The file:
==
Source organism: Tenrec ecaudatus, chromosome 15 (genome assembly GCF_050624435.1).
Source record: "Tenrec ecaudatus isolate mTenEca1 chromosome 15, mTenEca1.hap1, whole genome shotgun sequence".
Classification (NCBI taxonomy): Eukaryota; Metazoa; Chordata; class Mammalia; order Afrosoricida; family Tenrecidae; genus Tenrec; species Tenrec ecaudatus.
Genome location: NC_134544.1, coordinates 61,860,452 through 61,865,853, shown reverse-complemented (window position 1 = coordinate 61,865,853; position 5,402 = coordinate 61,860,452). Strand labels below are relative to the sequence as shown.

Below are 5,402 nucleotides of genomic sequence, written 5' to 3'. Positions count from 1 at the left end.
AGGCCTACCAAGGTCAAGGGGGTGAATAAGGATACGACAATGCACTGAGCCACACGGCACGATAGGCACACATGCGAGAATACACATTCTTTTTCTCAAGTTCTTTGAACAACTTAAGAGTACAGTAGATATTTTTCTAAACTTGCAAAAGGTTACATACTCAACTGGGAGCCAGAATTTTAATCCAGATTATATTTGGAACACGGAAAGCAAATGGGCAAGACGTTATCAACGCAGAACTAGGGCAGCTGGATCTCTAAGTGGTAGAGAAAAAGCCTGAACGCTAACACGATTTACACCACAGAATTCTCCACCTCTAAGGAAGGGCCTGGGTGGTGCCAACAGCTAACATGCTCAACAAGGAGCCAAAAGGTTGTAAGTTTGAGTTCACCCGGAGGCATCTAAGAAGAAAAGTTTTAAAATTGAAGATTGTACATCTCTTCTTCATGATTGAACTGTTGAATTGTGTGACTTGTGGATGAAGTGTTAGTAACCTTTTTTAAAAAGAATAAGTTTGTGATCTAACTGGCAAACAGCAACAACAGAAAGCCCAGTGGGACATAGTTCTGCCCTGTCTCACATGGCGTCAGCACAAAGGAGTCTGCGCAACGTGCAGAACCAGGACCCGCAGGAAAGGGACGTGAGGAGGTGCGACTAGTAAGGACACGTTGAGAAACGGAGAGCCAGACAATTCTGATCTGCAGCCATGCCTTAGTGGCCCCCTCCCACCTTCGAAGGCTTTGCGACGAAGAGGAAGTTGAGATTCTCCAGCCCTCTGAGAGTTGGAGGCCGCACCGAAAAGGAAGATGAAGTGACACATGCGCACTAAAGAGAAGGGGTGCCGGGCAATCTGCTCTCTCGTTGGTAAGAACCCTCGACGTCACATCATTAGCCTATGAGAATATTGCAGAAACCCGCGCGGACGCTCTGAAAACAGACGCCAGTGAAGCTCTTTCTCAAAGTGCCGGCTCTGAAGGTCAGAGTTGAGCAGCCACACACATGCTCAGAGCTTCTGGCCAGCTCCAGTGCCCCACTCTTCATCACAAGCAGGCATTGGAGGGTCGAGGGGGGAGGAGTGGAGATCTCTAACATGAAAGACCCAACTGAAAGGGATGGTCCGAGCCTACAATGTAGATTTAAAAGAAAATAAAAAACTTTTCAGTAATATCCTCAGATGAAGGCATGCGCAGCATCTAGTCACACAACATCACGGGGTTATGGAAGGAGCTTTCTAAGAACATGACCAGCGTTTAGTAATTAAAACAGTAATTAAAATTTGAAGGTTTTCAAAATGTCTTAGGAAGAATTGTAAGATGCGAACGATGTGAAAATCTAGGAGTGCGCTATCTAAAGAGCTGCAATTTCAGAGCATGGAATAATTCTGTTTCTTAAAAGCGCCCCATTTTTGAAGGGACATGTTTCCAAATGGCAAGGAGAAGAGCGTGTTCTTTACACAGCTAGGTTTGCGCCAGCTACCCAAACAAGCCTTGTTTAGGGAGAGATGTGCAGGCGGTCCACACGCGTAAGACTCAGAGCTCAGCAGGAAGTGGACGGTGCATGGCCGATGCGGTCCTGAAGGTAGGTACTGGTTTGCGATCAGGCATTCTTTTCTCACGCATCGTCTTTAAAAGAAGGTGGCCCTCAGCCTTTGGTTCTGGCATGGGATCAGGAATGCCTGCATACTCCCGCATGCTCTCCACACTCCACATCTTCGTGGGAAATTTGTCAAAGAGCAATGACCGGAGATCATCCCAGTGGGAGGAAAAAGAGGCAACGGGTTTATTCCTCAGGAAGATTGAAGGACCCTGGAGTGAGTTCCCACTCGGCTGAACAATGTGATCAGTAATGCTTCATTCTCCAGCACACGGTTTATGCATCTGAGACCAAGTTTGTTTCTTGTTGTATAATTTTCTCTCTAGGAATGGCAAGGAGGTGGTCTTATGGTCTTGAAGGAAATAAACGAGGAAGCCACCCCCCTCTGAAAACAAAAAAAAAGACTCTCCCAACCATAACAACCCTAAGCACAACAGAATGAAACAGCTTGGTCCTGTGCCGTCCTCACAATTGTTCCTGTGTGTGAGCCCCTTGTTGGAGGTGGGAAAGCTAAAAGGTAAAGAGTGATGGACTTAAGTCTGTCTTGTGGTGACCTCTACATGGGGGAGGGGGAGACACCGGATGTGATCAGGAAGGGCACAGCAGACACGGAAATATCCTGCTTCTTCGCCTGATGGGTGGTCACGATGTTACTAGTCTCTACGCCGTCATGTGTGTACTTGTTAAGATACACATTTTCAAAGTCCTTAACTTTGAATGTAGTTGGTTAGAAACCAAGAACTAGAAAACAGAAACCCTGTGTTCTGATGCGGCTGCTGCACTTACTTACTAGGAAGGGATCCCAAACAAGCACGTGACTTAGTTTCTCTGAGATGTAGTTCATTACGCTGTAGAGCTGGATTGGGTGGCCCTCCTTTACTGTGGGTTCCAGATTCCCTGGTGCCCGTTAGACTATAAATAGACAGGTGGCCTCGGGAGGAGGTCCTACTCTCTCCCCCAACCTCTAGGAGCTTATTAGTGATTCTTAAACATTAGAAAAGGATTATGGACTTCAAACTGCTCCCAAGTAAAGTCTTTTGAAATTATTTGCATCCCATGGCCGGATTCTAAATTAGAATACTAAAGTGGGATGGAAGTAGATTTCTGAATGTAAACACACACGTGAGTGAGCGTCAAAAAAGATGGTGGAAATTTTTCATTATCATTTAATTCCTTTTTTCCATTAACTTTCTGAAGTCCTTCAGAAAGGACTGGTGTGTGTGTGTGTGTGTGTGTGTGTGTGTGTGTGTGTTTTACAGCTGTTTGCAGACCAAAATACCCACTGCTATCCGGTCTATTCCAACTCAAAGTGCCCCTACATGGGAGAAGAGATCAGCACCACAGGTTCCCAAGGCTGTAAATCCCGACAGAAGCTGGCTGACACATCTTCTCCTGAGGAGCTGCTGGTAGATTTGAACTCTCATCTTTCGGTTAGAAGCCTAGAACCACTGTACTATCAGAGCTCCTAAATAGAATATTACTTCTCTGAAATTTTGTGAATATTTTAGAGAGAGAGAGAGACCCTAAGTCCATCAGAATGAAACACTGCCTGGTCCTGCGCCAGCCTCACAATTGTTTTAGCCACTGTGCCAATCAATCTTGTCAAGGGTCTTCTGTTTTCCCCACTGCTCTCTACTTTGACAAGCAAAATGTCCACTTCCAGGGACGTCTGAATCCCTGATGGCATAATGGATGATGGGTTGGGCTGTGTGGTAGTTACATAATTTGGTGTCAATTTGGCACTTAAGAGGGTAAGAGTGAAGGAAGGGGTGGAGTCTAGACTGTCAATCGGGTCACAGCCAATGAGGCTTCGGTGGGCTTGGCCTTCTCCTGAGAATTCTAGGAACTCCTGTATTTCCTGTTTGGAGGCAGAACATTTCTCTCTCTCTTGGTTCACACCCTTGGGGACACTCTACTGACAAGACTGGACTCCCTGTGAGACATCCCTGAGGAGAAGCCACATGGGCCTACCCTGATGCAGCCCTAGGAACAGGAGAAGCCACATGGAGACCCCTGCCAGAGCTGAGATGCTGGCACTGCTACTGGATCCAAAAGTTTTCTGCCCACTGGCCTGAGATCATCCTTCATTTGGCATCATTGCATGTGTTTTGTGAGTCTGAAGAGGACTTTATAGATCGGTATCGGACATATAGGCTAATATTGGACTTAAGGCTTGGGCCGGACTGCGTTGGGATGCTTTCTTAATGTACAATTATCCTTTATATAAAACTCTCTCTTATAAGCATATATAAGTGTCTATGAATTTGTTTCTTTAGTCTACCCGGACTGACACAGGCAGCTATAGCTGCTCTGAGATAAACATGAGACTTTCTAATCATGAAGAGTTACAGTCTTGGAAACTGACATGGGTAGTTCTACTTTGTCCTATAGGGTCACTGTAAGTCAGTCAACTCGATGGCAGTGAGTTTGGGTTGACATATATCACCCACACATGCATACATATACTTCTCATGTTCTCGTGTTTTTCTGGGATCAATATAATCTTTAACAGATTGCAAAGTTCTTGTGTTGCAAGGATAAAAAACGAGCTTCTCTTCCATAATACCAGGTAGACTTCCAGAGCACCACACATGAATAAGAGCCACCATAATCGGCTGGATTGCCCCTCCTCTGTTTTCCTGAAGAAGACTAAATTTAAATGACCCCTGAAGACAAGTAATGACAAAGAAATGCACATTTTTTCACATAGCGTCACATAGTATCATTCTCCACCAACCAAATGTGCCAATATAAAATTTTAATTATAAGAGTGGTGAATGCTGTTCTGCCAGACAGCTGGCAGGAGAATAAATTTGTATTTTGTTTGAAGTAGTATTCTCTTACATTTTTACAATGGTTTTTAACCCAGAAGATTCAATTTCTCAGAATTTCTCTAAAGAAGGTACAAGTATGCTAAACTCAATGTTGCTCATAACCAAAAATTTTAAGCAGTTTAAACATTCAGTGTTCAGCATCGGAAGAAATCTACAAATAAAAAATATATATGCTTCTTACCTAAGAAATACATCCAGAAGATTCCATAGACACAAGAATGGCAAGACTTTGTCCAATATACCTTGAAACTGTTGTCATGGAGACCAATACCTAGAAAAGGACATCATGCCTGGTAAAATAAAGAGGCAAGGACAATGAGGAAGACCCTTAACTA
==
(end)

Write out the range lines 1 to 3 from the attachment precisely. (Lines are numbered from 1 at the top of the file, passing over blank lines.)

Source organism: Tenrec ecaudatus, chromosome 15 (genome assembly GCF_050624435.1).
Source record: "Tenrec ecaudatus isolate mTenEca1 chromosome 15, mTenEca1.hap1, whole genome shotgun sequence".
Classification (NCBI taxonomy): Eukaryota; Metazoa; Chordata; class Mammalia; order Afrosoricida; family Tenrecidae; genus Tenrec; species Tenrec ecaudatus.